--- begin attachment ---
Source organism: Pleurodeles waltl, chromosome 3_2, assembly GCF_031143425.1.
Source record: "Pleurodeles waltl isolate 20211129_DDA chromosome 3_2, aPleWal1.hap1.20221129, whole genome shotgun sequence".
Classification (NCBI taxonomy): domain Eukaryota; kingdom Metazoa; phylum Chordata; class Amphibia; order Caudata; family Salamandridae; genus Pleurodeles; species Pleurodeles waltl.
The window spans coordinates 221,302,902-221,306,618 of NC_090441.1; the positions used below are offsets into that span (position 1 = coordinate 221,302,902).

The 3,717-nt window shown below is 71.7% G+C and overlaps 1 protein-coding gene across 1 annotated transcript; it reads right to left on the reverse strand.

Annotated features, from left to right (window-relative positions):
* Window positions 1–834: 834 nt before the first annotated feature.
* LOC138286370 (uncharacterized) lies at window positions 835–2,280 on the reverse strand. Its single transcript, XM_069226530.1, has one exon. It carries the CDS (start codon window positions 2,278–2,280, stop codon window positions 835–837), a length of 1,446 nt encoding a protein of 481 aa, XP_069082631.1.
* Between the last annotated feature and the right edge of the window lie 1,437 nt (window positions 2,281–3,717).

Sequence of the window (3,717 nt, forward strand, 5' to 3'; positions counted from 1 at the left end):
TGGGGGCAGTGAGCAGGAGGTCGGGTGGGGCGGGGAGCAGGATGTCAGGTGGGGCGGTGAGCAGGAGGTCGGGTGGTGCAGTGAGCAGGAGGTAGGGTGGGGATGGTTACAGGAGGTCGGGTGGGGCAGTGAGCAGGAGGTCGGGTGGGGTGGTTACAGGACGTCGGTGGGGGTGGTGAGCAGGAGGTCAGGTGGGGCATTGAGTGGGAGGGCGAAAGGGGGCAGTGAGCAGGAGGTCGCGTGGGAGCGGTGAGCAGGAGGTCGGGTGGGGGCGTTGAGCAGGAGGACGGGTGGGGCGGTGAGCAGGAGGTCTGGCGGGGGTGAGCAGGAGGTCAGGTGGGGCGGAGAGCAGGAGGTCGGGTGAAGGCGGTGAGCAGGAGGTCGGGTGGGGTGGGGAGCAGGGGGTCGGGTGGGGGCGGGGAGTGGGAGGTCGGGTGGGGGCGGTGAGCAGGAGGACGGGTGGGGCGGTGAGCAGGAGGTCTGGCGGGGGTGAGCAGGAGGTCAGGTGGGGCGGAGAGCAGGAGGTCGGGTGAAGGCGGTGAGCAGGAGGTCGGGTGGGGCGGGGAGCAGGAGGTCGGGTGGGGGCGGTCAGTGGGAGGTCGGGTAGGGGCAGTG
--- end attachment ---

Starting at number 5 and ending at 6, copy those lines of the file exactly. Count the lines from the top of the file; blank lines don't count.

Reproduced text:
The 3,717-nt window shown below is 71.7% G+C and overlaps 1 protein-coding gene across 1 annotated transcript; it reads right to left on the reverse strand.

Annotated features, from left to right (window-relative positions):